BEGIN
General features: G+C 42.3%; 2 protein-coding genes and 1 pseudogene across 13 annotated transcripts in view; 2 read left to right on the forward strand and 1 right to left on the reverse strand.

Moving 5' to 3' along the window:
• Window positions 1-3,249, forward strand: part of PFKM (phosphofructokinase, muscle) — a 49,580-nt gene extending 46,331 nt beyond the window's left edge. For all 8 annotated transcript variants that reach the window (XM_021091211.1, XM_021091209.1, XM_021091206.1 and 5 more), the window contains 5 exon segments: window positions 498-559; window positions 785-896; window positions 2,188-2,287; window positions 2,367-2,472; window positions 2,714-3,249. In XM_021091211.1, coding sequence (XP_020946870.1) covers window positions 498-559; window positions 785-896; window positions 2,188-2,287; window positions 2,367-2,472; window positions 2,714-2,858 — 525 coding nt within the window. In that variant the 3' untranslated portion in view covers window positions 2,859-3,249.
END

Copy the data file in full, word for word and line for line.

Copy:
General features: G+C 42.3%; 2 protein-coding genes and 1 pseudogene across 13 annotated transcripts in view; 2 read left to right on the forward strand and 1 right to left on the reverse strand.

Moving 5' to 3' along the window:
• Window positions 1-3,249, forward strand: part of PFKM (phosphofructokinase, muscle) — a 49,580-nt gene extending 46,331 nt beyond the window's left edge. For all 8 annotated transcript variants that reach the window (XM_021091211.1, XM_021091209.1, XM_021091206.1 and 5 more), the window contains 5 exon segments: window positions 498-559; window positions 785-896; window positions 2,188-2,287; window positions 2,367-2,472; window positions 2,714-3,249. In XM_021091211.1, coding sequence (XP_020946870.1) covers window positions 498-559; window positions 785-896; window positions 2,188-2,287; window positions 2,367-2,472; window positions 2,714-2,858 — 525 coding nt within the window. In that variant the 3' untranslated portion in view covers window positions 2,859-3,249.